The genetic background of the HIV-1 envelope has also been proposed to influence the wide range of baseline sensitivity to ENF observed at the population level.4,9 The susceptibility to ENF before treatment might represent an average of coexisting sensitive and insensitive variants. It is not known whether these viruses are naturally resistant because of the presence of sequence variations somewhere in the envelope gene or because of host characteristics. Nevertheless, these variants could be maintained under the ENF selective pressure without developing resistance mutations, which would furthermore explain the persistence of wild-type strains despite continued therapy. Our results from phylogenetic analysis tend to suggest that gp41 wild-type strains persisting during ENF treatment could arise from a minority variant or archived virus at baseline, whereas dominant replicating variants present before therapy re-emerge when the therapeutic pressure is removed. The genetic context of the wild-type gp41 variants present before therapy and of those selected during therapy could be better adapted in the absence and presence of ENF, respectively. It has been shown that the gp120 quasispecies emerging during treatment were maintained after ENF withdrawal, contributing to a tendency toward an increase in fitness during and after ENF therapy compared with baseline.17 Thus, we cannot exclude the possibility that pre-ENF gp41 sequences found in posttherapy samples are associated with gp120 sequences appearing during treatment, such that post-ENF variants would be different from those present at baseline. In addition, it remains unknown whether wild-type strains persisting on treatment were phenotypically sensitive to ENF.

The phenotypic assay used in this study does not enable us to determine the baseline susceptibility to ENF for all our patients. The 4 values obtained vary by more than 10-fold but were all lower than 0.1 μg/mL. The patient with the most sensitive viral population (patient 10) also showed the most durable response to ENF. Of note, for this patient's virus, a polymorphic mutation, N42S, was found. This polymorphism has already been implicated as having better susceptibility to ENF, which thus seems to be confirmed in vivo in our study.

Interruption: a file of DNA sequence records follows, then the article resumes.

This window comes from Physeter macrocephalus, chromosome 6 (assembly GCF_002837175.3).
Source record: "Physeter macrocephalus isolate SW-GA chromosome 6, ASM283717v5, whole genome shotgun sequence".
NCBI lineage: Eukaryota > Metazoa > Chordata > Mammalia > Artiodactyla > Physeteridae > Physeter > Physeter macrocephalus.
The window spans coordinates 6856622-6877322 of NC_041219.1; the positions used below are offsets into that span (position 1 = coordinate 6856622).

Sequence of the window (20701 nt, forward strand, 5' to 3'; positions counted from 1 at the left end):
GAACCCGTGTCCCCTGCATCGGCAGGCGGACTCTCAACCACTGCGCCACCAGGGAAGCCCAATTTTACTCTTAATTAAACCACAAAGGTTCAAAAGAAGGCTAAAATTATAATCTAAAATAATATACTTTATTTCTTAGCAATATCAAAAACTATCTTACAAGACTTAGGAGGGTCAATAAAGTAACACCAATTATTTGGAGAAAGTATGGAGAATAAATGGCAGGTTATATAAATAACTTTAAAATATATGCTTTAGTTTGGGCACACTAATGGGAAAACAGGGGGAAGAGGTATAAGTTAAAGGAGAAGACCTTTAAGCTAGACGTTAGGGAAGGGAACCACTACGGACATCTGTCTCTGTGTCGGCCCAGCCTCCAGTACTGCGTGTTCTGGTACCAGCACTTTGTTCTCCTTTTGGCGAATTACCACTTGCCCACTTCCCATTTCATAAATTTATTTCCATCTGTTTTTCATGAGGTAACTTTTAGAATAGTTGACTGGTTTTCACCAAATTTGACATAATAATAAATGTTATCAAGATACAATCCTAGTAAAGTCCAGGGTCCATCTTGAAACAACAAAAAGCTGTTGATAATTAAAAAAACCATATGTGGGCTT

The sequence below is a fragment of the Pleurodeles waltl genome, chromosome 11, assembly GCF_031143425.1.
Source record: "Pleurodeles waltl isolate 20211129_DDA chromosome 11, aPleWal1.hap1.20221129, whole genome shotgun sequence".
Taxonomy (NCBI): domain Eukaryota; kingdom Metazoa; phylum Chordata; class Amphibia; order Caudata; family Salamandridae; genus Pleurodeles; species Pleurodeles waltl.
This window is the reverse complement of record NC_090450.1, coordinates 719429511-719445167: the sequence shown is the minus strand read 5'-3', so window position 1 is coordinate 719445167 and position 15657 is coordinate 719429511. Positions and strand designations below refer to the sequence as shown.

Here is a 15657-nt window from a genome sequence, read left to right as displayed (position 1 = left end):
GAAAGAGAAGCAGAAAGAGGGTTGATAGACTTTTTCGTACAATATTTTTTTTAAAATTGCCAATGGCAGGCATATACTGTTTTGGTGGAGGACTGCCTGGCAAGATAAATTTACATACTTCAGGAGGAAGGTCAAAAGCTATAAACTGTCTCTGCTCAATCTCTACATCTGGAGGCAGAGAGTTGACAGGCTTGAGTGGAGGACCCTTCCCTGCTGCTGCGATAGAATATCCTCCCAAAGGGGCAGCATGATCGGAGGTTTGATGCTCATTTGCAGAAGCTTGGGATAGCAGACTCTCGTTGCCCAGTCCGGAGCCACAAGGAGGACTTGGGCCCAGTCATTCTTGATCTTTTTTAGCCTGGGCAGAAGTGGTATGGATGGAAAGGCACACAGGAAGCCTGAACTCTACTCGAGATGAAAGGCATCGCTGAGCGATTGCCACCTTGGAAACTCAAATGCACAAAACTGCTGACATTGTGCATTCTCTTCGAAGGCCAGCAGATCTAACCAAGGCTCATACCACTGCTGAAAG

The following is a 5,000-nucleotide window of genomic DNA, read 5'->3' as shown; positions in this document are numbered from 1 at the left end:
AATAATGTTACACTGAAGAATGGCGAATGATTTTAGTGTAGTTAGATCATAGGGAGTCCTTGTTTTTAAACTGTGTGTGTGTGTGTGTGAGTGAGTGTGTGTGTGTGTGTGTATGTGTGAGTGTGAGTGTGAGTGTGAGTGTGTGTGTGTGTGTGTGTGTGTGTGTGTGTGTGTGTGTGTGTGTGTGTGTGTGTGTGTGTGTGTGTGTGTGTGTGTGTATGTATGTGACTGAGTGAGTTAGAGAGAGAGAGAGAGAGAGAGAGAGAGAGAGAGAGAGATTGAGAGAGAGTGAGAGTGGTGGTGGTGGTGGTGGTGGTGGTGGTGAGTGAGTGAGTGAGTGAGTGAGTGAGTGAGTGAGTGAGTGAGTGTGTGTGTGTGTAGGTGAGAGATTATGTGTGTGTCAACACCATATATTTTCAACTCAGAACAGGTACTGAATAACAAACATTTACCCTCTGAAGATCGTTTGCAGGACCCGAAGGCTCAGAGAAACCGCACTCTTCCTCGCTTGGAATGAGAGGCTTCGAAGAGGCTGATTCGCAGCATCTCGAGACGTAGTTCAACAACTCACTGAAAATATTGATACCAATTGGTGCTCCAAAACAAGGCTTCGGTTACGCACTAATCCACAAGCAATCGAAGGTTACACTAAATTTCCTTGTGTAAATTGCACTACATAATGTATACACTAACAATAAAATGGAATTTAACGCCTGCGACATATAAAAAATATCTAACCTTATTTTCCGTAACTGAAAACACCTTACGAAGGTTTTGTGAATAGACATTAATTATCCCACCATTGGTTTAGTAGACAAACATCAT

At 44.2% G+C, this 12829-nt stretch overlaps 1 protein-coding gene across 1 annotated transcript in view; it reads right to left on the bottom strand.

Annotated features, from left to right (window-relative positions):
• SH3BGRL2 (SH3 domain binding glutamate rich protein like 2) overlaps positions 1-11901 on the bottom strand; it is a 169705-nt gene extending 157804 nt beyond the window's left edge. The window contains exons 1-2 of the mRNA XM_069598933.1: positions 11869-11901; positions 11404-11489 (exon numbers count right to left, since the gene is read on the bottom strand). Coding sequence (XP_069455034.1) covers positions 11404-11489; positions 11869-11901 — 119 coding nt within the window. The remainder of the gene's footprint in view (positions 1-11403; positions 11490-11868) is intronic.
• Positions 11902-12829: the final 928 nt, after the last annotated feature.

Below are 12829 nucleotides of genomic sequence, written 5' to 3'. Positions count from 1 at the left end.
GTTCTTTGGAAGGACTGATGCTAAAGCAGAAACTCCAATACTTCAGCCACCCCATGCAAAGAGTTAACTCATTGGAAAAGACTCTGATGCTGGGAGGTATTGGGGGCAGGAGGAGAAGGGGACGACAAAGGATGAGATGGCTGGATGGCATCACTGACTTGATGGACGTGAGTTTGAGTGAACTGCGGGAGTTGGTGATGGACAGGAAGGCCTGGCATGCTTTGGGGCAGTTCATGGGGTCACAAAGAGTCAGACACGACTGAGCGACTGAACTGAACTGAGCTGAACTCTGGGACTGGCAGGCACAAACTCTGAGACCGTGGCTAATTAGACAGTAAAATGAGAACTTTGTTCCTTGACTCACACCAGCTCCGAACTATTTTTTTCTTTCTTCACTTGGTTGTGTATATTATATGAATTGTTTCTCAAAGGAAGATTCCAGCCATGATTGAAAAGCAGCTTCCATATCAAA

In conclusion, although it would be necessary to have tests to guide therapy with fusion inhibitors, the complexity of the entry process makes that objective more complicated than with RT or PR inhibitors. Intervention of other viral and host factors and the presence of a high number of quasispecies have technical and interpretation implications that hamper the ability of such tests to predict virologic outcome. There is a need for better understanding of how entry inhibitors act and what envelope regions are contributing to their efficacy before valuable genotypic assays can be used. In most of the studies conducted to date, including ours, the patients were in an advanced disease stage and heavily pretreated, with few therapeutic options, such that the suboptimal efficiency of ENF was expected. Because ENF is now more widely used in patients, new data concerning the evolution and relation of the induced mutations might be obtained.

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The authors thank Marie Hélène Teillon-Beranger and Marc Carteron for technical assistance with DNA sequencing and Katharina Skrabal for helpful discussion regarding the manuscript.

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enfuvirtide resistance; HIV-1; persistence of wild-type and mutant mixtures